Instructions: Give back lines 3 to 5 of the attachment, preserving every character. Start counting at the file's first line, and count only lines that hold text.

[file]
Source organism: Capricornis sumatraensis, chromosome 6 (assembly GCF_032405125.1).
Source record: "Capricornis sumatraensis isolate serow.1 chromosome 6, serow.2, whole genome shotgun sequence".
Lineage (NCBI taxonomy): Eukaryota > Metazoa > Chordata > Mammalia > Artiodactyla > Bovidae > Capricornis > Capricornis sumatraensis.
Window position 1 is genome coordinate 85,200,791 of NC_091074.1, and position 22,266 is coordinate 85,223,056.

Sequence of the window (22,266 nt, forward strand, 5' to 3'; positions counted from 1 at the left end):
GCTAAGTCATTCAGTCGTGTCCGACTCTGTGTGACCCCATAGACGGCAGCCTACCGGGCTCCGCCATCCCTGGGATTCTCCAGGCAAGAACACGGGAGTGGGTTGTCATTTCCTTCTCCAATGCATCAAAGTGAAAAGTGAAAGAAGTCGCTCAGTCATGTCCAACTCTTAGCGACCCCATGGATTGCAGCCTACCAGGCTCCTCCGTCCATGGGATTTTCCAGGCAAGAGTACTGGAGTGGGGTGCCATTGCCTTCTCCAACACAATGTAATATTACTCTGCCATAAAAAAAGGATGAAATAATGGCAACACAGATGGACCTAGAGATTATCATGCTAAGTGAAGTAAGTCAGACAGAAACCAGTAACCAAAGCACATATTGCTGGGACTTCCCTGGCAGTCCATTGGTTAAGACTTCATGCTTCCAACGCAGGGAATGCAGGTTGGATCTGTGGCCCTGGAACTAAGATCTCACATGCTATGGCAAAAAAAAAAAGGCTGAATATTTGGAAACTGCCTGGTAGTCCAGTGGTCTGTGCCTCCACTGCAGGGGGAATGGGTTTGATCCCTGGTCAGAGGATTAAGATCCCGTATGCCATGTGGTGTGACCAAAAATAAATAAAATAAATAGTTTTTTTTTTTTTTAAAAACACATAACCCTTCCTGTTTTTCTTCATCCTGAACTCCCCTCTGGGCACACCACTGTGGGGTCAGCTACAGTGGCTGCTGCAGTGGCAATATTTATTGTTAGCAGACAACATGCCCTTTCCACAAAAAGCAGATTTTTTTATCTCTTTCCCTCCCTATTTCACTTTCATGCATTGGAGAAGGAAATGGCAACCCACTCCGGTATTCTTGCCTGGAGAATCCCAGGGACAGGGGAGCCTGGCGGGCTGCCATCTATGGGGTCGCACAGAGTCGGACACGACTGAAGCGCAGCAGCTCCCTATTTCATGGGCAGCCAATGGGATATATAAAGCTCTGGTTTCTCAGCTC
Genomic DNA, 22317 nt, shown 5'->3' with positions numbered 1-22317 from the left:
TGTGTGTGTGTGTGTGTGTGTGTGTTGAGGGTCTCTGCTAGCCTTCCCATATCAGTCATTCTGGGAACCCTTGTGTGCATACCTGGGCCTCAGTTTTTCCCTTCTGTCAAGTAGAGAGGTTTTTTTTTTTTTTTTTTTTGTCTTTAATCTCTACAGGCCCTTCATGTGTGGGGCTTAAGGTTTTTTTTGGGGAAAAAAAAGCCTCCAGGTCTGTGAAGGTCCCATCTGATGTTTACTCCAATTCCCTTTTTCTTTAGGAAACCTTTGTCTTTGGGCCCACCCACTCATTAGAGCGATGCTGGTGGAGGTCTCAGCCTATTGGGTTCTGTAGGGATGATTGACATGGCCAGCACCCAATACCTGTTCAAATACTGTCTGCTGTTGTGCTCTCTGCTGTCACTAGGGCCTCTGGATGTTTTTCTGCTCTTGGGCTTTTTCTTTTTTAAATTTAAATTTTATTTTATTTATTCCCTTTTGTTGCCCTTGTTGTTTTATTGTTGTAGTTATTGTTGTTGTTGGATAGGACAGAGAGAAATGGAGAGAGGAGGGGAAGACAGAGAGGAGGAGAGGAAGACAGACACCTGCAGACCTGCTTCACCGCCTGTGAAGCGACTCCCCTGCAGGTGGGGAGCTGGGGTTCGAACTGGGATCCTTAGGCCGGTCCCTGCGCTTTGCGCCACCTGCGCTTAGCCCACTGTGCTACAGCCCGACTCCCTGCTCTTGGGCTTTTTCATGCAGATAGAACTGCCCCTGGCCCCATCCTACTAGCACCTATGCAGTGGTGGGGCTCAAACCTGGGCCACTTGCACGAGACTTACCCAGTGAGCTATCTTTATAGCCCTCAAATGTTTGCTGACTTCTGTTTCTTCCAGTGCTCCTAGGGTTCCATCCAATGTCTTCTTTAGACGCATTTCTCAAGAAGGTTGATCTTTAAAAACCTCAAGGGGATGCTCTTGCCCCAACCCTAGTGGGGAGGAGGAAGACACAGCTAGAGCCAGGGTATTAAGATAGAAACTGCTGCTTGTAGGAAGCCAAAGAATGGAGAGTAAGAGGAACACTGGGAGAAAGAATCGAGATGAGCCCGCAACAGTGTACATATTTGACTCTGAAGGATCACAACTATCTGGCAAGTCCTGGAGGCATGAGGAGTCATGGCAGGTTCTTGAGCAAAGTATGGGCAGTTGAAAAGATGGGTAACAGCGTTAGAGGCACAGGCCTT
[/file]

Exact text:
Lineage (NCBI taxonomy): Eukaryota > Metazoa > Chordata > Mammalia > Artiodactyla > Bovidae > Capricornis > Capricornis sumatraensis.
Window position 1 is genome coordinate 85,200,791 of NC_091074.1, and position 22,266 is coordinate 85,223,056.

Sequence of the window (22,266 nt, forward strand, 5' to 3'; positions counted from 1 at the left end):